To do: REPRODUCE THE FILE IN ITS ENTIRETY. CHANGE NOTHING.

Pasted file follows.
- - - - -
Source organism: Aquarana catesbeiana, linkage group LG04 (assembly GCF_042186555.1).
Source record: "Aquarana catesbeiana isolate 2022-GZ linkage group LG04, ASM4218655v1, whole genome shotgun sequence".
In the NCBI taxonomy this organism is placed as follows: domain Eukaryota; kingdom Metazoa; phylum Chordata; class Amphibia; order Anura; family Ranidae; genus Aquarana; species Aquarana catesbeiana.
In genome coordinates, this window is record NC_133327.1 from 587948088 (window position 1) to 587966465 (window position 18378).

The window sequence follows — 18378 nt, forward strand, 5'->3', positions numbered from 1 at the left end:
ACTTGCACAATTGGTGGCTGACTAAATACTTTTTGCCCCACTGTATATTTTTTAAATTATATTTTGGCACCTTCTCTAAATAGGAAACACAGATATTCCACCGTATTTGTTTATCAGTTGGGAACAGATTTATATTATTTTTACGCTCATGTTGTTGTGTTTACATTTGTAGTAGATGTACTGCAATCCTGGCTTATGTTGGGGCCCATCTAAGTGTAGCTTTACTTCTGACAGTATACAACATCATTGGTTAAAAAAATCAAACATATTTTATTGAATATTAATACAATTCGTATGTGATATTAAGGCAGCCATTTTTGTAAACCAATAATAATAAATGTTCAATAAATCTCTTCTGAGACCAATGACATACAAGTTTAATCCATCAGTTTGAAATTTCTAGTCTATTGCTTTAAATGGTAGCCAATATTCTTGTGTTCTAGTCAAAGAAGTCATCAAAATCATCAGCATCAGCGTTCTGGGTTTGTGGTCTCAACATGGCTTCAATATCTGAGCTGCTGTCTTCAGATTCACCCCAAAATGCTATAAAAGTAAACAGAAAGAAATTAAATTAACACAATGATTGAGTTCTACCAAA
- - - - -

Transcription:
Source organism: Aquarana catesbeiana, linkage group LG04 (assembly GCF_042186555.1).
Source record: "Aquarana catesbeiana isolate 2022-GZ linkage group LG04, ASM4218655v1, whole genome shotgun sequence".
In the NCBI taxonomy this organism is placed as follows: domain Eukaryota; kingdom Metazoa; phylum Chordata; class Amphibia; order Anura; family Ranidae; genus Aquarana; species Aquarana catesbeiana.
In genome coordinates, this window is record NC_133327.1 from 587948088 (window position 1) to 587966465 (window position 18378).

The window sequence follows — 18378 nt, forward strand, 5'->3', positions numbered from 1 at the left end:
ACTTGCACAATTGGTGGCTGACTAAATACTTTTTGCCCCACTGTATATTTTTTAAATTATATTTTGGCACCTTCTCTAAATAGGAAACACAGATATTCCACCGTATTTGTTTATCAGTTGGGAACAGATTTATATTATTTTTACGCTCATGTTGTTGTGTTTACATTTGTAGTAGATGTACTGCAATCCTGGCTTATGTTGGGGCCCATCTAAGTGTAGCTTTACTTCTGACAGTATACAACATCATTGGTTAAAAAAATCAAACATATTTTATTGAATATTAATACAATTCGTATGTGATATTAAGGCAGCCATTTTTGTAAACCAATAATAATAAATGTTCAATAAATCTCTTCTGAGACCAATGACATACAAGTTTAATCCATCAGTTTGAAATTTCTAGTCTATTGCTTTAAATGGTAGCCAATATTCTTGTGTTCTAGTCAAAGAAGTCATCAAAATCATCAGCATCAGCGTTCTGGGTTTGTGGTCTCAACATGGCTTCAATATCTGAGCTGCTGTCTTCAGATTCACCCCAAAATGCTATAAAAGTAAACAGAAAGAAATTAAATTAACACAATGATTGAGTTCTACCAAA